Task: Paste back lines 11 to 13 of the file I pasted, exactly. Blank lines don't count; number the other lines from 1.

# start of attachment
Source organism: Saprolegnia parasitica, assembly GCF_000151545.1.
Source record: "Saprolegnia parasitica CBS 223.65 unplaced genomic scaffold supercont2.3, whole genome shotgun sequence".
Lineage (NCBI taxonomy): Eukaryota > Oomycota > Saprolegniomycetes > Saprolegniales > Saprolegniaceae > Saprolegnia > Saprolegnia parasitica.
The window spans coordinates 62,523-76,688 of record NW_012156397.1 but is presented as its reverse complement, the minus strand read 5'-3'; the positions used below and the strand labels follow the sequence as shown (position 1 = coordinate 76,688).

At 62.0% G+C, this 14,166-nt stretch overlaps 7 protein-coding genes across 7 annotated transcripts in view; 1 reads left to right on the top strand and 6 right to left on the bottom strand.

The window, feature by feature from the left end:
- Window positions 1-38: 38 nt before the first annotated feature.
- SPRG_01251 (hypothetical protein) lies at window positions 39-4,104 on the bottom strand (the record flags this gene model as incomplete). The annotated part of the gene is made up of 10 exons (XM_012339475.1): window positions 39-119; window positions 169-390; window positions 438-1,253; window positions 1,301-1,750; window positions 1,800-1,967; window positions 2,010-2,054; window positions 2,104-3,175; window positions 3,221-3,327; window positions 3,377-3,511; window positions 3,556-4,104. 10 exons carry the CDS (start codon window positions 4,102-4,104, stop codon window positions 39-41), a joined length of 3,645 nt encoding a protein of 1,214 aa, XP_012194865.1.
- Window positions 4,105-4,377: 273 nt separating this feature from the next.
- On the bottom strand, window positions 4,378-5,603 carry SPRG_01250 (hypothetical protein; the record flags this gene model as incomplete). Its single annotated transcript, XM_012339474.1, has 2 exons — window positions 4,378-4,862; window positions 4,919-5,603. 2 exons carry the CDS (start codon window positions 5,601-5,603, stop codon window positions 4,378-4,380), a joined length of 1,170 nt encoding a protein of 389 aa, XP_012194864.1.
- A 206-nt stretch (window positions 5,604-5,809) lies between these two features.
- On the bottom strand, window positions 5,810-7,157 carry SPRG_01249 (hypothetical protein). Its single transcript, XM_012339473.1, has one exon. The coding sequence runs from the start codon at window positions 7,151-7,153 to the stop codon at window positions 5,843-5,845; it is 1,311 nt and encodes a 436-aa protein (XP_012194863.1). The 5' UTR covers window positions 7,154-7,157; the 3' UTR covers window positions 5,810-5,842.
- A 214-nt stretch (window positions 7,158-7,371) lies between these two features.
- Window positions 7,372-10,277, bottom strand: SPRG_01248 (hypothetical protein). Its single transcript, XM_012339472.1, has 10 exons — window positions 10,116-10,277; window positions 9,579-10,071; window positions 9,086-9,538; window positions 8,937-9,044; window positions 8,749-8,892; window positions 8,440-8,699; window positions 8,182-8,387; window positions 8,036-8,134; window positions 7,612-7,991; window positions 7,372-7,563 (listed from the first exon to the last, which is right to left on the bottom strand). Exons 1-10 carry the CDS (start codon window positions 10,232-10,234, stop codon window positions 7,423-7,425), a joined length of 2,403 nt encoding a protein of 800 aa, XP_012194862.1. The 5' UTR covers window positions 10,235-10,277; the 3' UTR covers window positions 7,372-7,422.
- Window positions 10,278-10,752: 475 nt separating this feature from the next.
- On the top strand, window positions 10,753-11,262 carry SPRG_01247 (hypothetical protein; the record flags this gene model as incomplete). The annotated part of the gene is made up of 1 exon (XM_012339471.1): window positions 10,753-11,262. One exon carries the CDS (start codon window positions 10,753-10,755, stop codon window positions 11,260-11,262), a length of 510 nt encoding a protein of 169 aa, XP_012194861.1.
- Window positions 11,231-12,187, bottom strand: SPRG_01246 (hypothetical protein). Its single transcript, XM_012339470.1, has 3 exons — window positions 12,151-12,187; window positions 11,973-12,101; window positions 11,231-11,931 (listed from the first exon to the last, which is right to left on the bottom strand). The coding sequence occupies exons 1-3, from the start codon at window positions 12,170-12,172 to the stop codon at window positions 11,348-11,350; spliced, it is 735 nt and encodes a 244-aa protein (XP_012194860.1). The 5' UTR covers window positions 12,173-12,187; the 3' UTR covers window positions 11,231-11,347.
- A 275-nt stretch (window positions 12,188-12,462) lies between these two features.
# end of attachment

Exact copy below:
- A 206-nt stretch (window positions 5,604-5,809) lies between these two features.
- On the bottom strand, window positions 5,810-7,157 carry SPRG_01249 (hypothetical protein). Its single transcript, XM_012339473.1, has one exon. The coding sequence runs from the start codon at window positions 7,151-7,153 to the stop codon at window positions 5,843-5,845; it is 1,311 nt and encodes a 436-aa protein (XP_012194863.1). The 5' UTR covers window positions 7,154-7,157; the 3' UTR covers window positions 5,810-5,842.
- A 214-nt stretch (window positions 7,158-7,371) lies between these two features.